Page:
The latest production forecast issued by the association of Germany's engineering industry, VDMA, paints a gloomy picture for the second half of 2023. The faltering global economy and dearth of new orders are impacting the outlook for the export-oriented mechanical engineering industry.
To date, companies are still benefiting from order backlogs that enabled production to grow by 1.7% in real terms in the first seven months. "But this buffer is melting and the current year's order intake up to and including July is 14% below the previous year, which will have a negative impact on production," said VDMA chief economist Dr Ralph Wiechers.
For this reason, the association expects production in the mechanical and plant engineering sector to decline by 2% in real terms for the year as a whole compared to the previous year.
In the less volatile three-month period from May to July 2023, orders fell by 12% year-on-year in real terms. There were 6% fewer orders from the domestic market and 15% fewer orders from abroad. Euro countries remained 17% below the previous year's level, while the drop from non-euro countries was 14.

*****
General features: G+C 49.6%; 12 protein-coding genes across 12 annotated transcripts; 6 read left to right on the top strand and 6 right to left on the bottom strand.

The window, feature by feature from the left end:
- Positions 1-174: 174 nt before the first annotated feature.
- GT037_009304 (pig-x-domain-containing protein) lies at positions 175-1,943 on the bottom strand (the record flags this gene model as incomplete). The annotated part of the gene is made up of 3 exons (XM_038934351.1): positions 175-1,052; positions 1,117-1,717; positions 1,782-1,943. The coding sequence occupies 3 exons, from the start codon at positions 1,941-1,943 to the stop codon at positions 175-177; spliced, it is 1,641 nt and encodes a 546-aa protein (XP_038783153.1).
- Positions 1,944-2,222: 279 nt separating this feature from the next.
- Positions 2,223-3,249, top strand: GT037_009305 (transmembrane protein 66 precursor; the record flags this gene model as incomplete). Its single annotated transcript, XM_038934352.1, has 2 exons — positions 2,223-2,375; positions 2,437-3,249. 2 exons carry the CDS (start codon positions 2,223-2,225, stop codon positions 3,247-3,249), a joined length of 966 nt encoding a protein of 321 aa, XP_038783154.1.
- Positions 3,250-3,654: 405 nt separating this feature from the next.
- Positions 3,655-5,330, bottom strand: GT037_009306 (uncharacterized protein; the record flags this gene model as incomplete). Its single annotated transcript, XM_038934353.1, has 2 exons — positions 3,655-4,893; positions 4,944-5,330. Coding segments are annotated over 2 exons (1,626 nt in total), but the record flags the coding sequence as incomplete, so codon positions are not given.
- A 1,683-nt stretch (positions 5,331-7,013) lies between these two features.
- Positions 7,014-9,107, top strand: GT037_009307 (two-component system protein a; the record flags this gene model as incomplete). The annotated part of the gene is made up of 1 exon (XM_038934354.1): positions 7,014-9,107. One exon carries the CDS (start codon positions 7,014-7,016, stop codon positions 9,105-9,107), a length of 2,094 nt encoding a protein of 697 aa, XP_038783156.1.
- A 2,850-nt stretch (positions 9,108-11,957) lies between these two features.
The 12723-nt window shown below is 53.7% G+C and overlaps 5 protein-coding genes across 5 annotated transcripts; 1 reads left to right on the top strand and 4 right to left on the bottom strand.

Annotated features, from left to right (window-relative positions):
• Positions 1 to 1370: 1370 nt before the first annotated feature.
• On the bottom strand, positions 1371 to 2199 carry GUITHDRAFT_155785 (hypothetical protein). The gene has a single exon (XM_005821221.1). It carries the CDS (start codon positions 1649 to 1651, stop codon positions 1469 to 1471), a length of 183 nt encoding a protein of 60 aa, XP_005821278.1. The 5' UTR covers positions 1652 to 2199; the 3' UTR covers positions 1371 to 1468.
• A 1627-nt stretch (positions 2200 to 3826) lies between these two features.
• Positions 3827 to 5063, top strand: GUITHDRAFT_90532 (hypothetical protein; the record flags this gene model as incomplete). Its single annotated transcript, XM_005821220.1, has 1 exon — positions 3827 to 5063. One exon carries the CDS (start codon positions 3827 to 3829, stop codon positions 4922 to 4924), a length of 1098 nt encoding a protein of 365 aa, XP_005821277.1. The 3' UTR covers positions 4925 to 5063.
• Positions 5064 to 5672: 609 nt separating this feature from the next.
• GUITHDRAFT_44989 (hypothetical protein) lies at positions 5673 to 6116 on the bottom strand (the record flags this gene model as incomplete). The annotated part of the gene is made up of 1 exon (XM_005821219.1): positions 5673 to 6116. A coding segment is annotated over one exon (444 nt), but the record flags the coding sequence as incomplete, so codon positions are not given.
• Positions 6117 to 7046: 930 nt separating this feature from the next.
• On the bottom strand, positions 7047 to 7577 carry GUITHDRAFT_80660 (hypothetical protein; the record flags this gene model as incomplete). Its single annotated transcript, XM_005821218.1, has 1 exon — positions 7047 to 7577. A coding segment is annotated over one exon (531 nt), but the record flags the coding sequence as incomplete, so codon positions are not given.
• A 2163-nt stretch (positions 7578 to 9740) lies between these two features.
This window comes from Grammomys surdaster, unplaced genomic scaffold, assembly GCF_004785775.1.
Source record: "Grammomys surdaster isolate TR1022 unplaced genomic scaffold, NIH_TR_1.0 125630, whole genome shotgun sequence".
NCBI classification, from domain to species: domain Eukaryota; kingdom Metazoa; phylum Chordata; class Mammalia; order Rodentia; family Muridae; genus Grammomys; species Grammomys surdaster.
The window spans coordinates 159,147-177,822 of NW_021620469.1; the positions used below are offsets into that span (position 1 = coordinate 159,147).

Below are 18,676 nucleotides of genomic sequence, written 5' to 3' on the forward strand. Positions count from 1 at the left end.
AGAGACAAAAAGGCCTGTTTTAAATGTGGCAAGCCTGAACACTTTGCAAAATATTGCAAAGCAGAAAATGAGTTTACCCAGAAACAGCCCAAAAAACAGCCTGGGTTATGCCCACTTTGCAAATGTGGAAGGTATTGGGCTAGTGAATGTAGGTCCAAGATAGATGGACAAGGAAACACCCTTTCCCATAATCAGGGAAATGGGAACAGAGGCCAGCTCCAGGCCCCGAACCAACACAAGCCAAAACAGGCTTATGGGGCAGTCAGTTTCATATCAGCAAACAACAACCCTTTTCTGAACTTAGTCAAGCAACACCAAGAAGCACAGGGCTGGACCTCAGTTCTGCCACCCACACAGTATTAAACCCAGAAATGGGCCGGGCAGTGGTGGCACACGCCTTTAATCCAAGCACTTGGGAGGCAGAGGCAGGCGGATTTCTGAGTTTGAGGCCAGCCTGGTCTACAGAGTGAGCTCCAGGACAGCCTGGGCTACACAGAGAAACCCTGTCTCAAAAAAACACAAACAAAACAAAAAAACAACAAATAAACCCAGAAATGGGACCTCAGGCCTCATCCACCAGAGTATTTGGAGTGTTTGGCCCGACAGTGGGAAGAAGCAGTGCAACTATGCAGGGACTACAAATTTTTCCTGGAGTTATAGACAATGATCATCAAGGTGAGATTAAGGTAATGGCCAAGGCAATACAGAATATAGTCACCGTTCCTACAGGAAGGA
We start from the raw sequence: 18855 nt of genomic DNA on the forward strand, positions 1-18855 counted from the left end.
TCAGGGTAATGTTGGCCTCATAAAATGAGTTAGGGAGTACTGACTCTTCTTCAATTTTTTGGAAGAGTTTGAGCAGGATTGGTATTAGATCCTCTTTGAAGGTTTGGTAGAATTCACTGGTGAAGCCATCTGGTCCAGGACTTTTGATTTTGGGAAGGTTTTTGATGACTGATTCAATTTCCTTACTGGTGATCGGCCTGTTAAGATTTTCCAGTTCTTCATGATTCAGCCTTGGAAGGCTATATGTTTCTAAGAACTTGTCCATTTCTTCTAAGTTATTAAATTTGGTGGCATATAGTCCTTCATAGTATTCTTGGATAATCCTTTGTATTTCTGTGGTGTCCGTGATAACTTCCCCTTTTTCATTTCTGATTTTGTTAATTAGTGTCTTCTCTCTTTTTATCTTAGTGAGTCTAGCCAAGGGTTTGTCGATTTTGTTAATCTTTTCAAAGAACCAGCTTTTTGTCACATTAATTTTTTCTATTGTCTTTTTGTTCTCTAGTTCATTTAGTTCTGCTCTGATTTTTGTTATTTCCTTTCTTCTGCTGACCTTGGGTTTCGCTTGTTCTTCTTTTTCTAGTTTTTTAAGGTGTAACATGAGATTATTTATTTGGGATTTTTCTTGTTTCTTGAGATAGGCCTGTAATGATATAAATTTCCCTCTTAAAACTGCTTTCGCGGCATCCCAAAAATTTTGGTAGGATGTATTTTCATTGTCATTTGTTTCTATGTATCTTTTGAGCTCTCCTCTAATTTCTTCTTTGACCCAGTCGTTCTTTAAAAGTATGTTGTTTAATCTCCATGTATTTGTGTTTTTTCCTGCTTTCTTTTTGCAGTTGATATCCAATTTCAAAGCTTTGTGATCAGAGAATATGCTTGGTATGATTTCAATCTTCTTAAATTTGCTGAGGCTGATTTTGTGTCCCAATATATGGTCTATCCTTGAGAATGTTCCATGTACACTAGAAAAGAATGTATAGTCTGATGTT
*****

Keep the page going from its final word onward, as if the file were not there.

No improvement in the short term seems likely. Uncertainty abounds as the duration and intensity of the current weakness of the global economic situation cannot yet be assessed.
According to Wiechers, the global situation may stabilise in the course of 2024, ‘perhaps even grow strongly again from the new, lower level that has been found’. However: “there is no impetus at home or abroad right now for a strong revival of business. Stubborn inflation resulting in tight monetary policy by the major central banks and the Ukraine war with all its political and economic consequences are strong burdens. So are the ongoing geopolitical tensions between the USA and China and, last but not least, the heated discussion about competitive location conditions. All of this is unsuitable to instil confidence in investors and create a mood of optimism." He expects another real decline in production of 2% in 2024 compared to the previous year.
It is not all doom and gloom, he added. Capacity utilisation in July, for example, remained almost unchanged at a high 88.8%, well above the long-term average, despite falling order numbers. Employment in the core workforce also rose again slightly in June by 1.5% to 1.02 million people (companies with more than 50 employees). Exports grew by 11.5% in nominal terms and 3% in real terms year-on-year in the first half of 2023.
"All this shows that the machinery and plant engineering sector is not in crisis mode, but is extremely robust. What would benefit us now would be a less stressful environment and politically wise decisions that meet the many challenges and encourage customers worldwide once again to invest in the climate-neutral future and transformation technologies, for example," Wiechers concluded.